West Side Story.

Top Line: Local recurrence rates of rectal cancer are so low following neoadjuvant chemoradiation and total mesorectal excision (TME), some people are talking about forgoing the TME part altogether.
The Study: Quit the opposite, many Eastern countries feel surgeons should go even bigger. When local recurrences do happen, they can be predictable. Such is the case with patients with enlarged (>1 cm) obturator / internal iliac lymph nodes in the “lateral compartment,” which isn’t dissected with a standard TME. Enter Team East (including Japan) embracing lateral node dissections to effectively mitigate risk of lateral recurrence. Team West (including the US) counters that the small absolute benefit in cancer control doesn’t merit the added surgical morbidity, primarily nerve damage. When things got heated, in lieu of a dance-off—which we think everyone can agree would have been more enjoyable—the Lateral Node Study Consortium was born. Among 741 patients treated at 10 centers across hemispheres, 90 received lateral node dissection per institutional standards. Looking at all 96 patients who had a lateral node >7 mm on upfront MRI, the lateral recurrence rate was 19% versus 4% otherwise. That’s not the crux of the story. Lateral node response on pre-op, post-chemoradiation restaging MRI was the real tell: lateral recurrences happened to 0% of those whose lateral nodes shrunk below the median (≤4 mm), 10% with obturator nodes >4 mm, and over half (52%) with internal iliac nodes >4 mm. And finally, Team East will have you know that a lateral node dissection dropped that last rate from 52 → 9%.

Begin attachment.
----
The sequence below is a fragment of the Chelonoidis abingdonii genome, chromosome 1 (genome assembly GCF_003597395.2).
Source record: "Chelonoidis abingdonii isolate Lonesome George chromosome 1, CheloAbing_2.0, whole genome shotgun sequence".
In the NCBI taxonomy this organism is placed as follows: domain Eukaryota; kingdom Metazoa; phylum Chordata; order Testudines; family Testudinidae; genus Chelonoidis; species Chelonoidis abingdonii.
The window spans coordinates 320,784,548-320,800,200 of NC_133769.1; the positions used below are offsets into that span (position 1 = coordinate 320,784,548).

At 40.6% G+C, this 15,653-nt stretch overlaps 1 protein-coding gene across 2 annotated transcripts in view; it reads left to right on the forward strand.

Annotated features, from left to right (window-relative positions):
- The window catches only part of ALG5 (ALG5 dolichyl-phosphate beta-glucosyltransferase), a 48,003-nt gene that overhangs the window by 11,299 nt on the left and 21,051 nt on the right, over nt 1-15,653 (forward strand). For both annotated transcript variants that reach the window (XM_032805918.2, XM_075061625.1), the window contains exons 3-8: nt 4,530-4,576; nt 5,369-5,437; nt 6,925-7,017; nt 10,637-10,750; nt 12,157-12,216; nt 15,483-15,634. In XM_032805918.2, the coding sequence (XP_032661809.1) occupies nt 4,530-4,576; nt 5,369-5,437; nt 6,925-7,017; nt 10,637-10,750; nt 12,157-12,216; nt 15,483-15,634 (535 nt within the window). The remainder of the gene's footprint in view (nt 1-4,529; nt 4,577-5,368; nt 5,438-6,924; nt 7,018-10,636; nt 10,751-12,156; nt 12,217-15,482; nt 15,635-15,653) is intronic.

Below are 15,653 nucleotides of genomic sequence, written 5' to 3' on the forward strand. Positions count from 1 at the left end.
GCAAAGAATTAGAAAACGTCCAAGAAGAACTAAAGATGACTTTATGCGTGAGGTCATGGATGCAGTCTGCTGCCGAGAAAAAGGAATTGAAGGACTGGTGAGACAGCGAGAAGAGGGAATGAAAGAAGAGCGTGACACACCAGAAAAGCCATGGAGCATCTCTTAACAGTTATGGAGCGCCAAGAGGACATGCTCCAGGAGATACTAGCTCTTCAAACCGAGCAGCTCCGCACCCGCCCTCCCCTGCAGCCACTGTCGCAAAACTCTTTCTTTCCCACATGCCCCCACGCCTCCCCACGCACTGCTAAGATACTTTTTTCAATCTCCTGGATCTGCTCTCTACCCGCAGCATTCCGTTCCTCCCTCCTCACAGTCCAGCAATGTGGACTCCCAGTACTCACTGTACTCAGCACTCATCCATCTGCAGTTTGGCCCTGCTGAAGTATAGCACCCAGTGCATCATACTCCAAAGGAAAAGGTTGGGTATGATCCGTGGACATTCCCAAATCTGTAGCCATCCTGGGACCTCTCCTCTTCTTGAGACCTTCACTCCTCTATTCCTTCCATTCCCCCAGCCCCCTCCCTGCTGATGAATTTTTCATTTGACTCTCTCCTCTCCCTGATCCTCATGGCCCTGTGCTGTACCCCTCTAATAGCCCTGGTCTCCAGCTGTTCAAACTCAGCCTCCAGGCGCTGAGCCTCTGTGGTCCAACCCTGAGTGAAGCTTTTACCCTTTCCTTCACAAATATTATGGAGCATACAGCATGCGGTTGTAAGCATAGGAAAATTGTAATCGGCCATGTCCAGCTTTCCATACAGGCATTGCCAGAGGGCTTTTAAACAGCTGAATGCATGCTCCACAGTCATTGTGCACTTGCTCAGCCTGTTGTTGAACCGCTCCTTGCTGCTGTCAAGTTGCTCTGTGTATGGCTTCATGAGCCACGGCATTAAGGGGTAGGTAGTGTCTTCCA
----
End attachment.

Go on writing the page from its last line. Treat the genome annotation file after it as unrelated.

TBL: Persistently enlarged internal iliac nodes on pre-op restaging MRI for rectal cancer may call more a more aggressive nodal dissection. | Ogura, JAMA Surg 2019


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